Armchair Eating During Polar Vortices

Chicago! [Pic from]

While most of the rest of the country got sucked into the awesomely-named Polar Vortex , we in Washington State suffered no worse than a stormy Saturday, some power losses, and continued fretting about how bad this ski season might turn out to be--all of which was forgotten and offset by the Seahawks playoff win.

But the rest of the country has been on my mind, in true armchair fashion, because I've been continuing my foodie reading. Another trip to New York City might be in order (my last run-in involving Hurricane Sandy notwithstanding), because I just enjoyed

If you enjoyed Mark Kurlansky's THE BIG OYSTER, chances are you will like this book, a history of New York City through its food traditions. Author Smith casts a much wider net (obviously), and the extensive ground he has to cover results in some passages reading more like a bibliography or reference book than a narrative nonfiction history, but there were still many interesting ah-ha moments and curious anecdotes to make this a worthwhile read. Who knew that early public markets in the city carried all sorts of game, including raccoons, possums, and groundhogs? That, as early as the mid-19th century, foreign visitors already remarked on how quickly Americans gulped down their food and took off again?

I especially enjoyed the discussion of various immigrant groups and their culinary contributions, as well as the passages on food carts and the rise of tenements. Reminded me of 97 ORCHARD (which gets mentioned) and that childhood favorite ALL-OF-A-KIND FAMILY, about a turn-of-the-century Jewish family living on the Lower East Side. Henny's pickle gave from just such a street vendor as Smith describes.

(Note: I received this book as a galley from the publisher and assume final edits will still be made. Caught a couple funny mistakes: "ninetieth" for "nineteenth," "yolk" for "yoke," "governor's" for "governors," "muscles" for "mussels," "Sumptown" for "Stumptown.")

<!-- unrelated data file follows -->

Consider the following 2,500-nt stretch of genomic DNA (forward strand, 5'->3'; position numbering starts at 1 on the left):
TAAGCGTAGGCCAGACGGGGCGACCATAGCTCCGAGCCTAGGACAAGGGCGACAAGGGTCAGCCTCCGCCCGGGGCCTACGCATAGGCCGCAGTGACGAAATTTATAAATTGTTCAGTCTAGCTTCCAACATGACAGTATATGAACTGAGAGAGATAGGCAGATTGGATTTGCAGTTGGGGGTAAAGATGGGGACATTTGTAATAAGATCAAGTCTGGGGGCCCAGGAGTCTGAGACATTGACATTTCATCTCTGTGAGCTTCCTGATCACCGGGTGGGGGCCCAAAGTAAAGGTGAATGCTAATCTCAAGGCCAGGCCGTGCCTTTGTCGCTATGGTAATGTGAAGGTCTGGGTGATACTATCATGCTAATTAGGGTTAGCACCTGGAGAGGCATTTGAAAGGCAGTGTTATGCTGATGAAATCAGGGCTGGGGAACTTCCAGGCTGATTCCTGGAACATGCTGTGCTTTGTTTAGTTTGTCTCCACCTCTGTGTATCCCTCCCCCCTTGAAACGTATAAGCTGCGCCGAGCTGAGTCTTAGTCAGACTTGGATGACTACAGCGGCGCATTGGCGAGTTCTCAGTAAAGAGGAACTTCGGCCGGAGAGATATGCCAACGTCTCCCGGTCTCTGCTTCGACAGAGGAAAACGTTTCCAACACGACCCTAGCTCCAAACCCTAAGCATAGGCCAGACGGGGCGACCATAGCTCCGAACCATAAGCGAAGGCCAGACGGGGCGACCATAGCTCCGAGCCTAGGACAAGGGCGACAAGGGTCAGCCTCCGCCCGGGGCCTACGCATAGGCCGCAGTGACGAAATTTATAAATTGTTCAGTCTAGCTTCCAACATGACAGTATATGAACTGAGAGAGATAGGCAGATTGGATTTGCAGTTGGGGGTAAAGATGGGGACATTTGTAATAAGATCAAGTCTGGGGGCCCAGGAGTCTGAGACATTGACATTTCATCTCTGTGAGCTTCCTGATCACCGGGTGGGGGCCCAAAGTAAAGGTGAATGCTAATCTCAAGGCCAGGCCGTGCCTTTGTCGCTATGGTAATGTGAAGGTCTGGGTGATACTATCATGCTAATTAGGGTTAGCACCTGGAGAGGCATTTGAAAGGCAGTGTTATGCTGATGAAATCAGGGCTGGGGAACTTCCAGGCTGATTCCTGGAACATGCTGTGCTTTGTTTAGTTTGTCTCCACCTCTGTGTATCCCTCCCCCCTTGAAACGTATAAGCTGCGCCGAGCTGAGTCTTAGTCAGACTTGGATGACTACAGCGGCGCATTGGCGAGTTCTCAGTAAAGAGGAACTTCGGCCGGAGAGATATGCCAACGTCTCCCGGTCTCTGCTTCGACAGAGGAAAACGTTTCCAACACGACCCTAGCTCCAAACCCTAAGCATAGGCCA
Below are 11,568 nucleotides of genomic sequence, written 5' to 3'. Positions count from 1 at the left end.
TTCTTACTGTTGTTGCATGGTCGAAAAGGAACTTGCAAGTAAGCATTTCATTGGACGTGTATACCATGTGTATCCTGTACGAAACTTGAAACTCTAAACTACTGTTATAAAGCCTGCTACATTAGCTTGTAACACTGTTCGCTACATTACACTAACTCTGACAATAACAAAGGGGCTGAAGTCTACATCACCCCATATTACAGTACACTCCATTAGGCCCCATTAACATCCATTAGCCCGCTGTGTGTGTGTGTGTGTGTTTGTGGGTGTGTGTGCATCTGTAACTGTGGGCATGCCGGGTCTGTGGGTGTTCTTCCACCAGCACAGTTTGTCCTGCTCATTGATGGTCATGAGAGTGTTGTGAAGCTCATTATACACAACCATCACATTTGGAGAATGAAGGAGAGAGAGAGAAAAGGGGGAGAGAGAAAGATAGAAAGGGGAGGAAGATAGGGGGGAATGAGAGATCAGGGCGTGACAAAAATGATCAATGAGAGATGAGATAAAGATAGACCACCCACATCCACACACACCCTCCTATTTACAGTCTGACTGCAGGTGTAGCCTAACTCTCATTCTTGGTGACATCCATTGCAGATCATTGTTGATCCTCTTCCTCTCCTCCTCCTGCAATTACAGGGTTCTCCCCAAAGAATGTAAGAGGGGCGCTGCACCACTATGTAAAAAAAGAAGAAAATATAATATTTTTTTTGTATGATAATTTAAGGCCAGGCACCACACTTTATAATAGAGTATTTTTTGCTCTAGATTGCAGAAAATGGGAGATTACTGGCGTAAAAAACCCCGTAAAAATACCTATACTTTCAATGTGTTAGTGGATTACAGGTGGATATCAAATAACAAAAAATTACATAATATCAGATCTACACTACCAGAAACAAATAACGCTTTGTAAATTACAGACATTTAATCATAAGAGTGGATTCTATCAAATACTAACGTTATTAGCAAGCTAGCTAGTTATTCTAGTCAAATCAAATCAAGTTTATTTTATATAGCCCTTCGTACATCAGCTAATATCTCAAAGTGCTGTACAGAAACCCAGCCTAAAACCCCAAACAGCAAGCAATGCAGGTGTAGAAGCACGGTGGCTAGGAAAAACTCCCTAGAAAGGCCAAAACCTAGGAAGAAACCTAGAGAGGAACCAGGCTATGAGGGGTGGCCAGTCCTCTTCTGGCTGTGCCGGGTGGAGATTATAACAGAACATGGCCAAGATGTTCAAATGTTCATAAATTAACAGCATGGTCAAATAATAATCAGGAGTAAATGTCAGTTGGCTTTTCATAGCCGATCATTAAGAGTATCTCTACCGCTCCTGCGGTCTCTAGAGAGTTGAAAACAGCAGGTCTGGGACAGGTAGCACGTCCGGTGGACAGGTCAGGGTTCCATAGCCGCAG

New York figured again, as well as frigid Chicago and the greater Midwest, in

I really enjoyed this book, with its historic, well-balanced discussion of Americans and their precious meat. We want lots of it, we want it cheap, we don't want to smell it or think about it, and we don't want to feel guilty about it. That about sums it up.

Who knew that farmers were finishing livestock on corn back in the 18th century? That larger and larger feedlots and slaughterhouses located far away was deeply appreciated by Old New Yorkers, so they didn't have to deal with smells and manure and actual animals herded through the streets? That Big Meat got bigger and bigger after WWII because we were trying to feed the world, and to do that we had to be super efficient and keep those costs down? That vitamin B12, derived from an antibiotic, was considered a wondrous discovery for pigs, because it helped them put on weight fast, thus keeping those costs down and increasing production?

Ogle does a great job explaining how things got the way they got--there were good reasons, and it wasn't all about Greed Greed Greed. I was sorry to be reading a paper copy from the library because I couldn't highlight all my ah-ha moments.

Lucky middle-class folks like me can afford the luxury grass-fed beef and pastured meats, but, as Ogle points out, how long can the gravy train keep rolling, if everyone starts to want guilt-free meat and cheap food, but fewer and fewer people want to produce it? Moreover, legislation guiding our food production is now largely swayed by folks who have never set foot on a farm.

WA State is fortunate to have so many farmers and smaller farms still around. Because of our local farmers market, I have spoken with people who raise my food, and I have set foot on several farms, but I recognize this is part of my lucky middle-classness.

Anyhow, a good, insightful read which I recommend for those interested in food and food history.

In the meantime, Go Hawks! Hopefully this time next week I'll be posting some Superbowl party recipes...